f220503: as the trade swell curves round Tepa Point, it breaks on the coast at Anaana Point, dousing the landscape in salt spray. The rocks here are sharp and hard.
fossil corals excavated by rain drops
f221523: explore the fossil corals at Anaana Point excavated by fast moving rain drops as the salt spray prevents vegetation from taking over.
small sandy beach at Tamakautoga
f220505: from the centre of Tamakautoga village, a convenient and short track leads to this small sandy beach with safe rock pools at low tide. It's a little gem. In the distance Tepa Point that protects this part of the shore.
Pofitu sea track leads to steep steps
0507351: At the end of the Pofitu sea track, steep steps lead you onto the wide reef, here covered by the high tide.
the Washaway Cafe
f223127: the convivial Washaway Cafe at Avatele in the setting sun light, a meeting point for visitors.
the Avatele boat ramp and derrick
f220636: the Avatele boat ramp and derrick is of economic importance for launching fishing boats, dive charters and so on.
many species of fish
f046324: many species of fish can be discovered when snorkelling in Avatele harbour. Here a small school of convict tangs can be seen.
some corals in Avatele Harbour
f046301: in the shelter of protecting rocks, corals can be found in Avatele harbour.
the Tuhia-atua sea track goes through a small cave
f220718: the Tuhia-atua sea track leads through a small cave to the reef flats.
view to the sea at Tuhia-atua
f223226: the Tuhia-atua sea cave frames the view of the sea and reef flats.
the forest ends abruptly at this coconut tree
f220815: the forest ends abruptly at this sentinel coconut tree which already shows salt spray damage.
an alien landscape at Togo
f220732: an alien landscape of razor sharp craggy rocks with poorly developed soils and minimum vegetation, is the coastal salt spray habitat. A concreted path saves your shoes and leads safely to the Togo chasm.
Togo chasm and ladder
f220801: a long ladder stands in the far distance where visitors enter the Toga chasm. Mature coconut trees managed to establish them here on this sandy beach.
sea cave with roof light at Togo
f220809: next to the ladder is a small entrance that widens to this sea cave with roof light. From the sea cave, the natural bridge and seething sea can be seen. A cool trade wind blows through the cave.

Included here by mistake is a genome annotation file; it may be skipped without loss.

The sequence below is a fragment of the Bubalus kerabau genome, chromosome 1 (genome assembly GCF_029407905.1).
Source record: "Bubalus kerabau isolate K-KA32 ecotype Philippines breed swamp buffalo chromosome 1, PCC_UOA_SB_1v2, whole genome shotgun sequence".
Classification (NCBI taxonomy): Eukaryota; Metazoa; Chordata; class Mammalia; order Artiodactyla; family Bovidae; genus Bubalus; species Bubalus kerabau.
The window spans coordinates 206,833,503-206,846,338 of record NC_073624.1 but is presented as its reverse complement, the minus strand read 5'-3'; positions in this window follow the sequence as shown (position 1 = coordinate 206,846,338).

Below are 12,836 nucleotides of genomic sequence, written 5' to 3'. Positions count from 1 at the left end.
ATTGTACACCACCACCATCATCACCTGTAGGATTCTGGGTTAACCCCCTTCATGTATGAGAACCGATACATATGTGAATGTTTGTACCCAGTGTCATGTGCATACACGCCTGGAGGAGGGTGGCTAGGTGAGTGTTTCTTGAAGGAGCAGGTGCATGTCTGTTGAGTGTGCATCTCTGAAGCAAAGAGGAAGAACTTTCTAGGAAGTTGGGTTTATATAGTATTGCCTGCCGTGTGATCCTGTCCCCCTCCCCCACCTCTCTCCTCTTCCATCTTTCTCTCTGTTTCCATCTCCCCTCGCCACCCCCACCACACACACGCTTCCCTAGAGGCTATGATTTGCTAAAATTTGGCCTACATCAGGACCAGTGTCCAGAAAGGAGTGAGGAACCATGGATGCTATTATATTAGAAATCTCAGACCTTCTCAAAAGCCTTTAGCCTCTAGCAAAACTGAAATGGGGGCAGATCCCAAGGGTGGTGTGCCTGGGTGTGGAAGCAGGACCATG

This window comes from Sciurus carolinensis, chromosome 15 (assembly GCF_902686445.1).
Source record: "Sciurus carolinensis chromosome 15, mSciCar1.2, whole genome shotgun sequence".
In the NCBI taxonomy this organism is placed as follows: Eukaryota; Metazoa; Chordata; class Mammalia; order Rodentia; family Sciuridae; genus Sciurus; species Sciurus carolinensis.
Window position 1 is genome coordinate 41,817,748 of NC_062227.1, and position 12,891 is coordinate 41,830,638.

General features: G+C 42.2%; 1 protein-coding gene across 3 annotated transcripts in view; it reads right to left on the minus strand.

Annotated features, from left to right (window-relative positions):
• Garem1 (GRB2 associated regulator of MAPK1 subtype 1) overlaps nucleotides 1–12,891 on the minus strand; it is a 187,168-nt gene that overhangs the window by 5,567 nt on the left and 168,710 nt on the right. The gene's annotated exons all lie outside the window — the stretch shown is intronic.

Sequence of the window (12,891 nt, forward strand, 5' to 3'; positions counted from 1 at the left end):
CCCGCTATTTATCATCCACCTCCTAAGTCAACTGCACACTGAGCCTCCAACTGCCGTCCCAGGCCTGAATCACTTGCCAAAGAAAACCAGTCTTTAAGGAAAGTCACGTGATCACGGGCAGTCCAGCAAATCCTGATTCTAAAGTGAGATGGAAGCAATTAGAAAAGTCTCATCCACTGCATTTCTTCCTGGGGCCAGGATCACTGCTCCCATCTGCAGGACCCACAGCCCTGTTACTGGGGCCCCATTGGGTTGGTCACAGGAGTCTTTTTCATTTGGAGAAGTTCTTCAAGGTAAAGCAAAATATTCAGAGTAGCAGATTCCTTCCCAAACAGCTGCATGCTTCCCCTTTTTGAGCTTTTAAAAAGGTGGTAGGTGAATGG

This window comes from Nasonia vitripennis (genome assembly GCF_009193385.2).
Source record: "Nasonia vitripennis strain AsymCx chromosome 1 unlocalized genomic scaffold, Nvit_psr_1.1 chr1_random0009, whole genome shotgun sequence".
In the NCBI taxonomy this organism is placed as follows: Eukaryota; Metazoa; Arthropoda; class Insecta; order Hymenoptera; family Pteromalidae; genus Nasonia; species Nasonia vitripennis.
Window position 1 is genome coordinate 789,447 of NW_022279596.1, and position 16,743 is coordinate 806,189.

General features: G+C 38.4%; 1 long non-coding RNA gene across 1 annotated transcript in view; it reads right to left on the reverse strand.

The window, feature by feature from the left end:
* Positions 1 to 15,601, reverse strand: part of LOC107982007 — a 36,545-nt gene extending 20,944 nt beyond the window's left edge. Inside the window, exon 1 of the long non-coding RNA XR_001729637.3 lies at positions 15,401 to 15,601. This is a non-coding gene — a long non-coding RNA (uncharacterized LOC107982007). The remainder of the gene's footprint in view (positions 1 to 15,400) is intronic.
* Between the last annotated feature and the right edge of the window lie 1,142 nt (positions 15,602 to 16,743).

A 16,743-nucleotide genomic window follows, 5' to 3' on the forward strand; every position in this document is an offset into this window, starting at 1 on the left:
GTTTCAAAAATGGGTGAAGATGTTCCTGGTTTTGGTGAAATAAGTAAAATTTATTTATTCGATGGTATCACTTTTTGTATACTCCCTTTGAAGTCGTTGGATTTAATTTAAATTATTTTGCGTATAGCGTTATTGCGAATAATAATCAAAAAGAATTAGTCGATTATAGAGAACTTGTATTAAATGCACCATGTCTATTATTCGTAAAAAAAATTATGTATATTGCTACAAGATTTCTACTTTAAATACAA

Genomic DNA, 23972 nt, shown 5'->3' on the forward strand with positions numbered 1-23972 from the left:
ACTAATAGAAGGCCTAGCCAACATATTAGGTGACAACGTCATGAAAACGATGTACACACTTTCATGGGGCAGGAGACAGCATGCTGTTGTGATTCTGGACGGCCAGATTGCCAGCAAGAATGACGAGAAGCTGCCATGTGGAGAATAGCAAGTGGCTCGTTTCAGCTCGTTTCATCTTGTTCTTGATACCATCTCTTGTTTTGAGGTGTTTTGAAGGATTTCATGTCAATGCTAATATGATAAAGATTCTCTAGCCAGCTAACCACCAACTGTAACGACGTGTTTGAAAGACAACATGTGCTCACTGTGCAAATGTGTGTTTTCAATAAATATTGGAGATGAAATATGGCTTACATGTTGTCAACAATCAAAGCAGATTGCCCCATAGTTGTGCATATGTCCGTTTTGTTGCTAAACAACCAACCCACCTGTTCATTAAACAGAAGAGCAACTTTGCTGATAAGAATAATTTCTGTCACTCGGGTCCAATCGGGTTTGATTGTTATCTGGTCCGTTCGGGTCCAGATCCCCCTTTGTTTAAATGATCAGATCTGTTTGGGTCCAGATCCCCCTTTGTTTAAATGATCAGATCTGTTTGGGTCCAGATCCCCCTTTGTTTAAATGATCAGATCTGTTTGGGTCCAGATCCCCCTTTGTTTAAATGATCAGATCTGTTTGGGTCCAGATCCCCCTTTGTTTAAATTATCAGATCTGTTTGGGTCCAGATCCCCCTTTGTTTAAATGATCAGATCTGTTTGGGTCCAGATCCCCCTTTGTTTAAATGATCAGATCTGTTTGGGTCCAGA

natural bridge at Togo
f220814: from the top one can also see the natural bridge and swell crashing onto the shore.
Vaikona track leads under the roots
f223303: the Vaikona track is arduous but adventuresome. It leads between and over sharp coral bommies and at times under the forest roots.
Pandanus stilt roots
f223304: Pandanus stilt roots are a sure sign of the coastal zone. The track leads around and through them.
Vaikona chasm from above
f223315: The Vaikona chasm, seen from above, is vegetated, indicating that fresh water is around.
entrance to Vaikona chasm
f223313: this is the foreboding entrance to the Vaikona chasm. It leads down a 45 degree slippery slope with little to hold on to. One must be well prepared for further exploration, which includes swimsuit and snorkel mask, safety ropes and first-aid kit. Never enter alone.
at the edge of the sea, the vegetation ends
f223307: at the edge of the sea, the vegetation suddenly thins out. From here access to the reef flats is only for mountaineers.
a calm day at the Vaikona reef
f223310: this is a calm day at the Vaikona reef, as the waves do not show white-caps further out in sea. It is low tide, yet the waves still wash over the entire reef flat.
f223309: from here the high pools can be seen and waves spouting 20 metres up in the air. These pools grow slowly upward and they contain fish trapped there for life, sustained by mysterious mini ecosystems.
the high pools